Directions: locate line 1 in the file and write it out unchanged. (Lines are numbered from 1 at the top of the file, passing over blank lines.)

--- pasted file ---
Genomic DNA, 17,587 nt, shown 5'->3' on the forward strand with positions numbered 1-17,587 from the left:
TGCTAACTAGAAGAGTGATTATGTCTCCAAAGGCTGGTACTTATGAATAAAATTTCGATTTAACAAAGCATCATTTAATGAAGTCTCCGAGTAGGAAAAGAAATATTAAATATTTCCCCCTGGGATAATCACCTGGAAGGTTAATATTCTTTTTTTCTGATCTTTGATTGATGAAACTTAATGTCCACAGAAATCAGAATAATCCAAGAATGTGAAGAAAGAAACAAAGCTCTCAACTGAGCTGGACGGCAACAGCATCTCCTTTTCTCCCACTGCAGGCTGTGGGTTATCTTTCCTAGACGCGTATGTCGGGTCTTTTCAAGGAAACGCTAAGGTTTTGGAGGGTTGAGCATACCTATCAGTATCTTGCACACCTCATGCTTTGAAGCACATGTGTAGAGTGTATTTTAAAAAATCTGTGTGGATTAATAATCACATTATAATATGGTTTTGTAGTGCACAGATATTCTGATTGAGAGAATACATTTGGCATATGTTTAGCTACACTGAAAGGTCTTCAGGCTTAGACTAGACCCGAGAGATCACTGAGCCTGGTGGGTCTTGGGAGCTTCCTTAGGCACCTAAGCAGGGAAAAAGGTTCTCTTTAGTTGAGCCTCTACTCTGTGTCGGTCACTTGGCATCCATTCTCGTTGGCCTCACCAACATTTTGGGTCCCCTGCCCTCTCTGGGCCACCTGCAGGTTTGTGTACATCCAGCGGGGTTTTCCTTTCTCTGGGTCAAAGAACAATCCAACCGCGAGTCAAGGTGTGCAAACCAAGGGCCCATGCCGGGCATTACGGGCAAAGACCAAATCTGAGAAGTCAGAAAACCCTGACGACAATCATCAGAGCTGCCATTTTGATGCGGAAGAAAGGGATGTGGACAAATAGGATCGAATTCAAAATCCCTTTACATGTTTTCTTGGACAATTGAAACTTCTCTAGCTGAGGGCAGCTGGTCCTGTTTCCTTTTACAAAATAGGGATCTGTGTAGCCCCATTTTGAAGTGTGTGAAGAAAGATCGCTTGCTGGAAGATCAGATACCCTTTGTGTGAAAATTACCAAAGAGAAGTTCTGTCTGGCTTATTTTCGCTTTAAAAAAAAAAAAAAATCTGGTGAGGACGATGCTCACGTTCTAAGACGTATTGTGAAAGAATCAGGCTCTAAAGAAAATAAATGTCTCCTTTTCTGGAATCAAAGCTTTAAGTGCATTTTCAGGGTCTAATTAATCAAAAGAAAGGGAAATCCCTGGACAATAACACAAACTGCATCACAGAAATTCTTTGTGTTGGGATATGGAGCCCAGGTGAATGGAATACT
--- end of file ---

Genomic DNA, 17,587 nt, shown 5'->3' on the forward strand with positions numbered 1-17,587 from the left: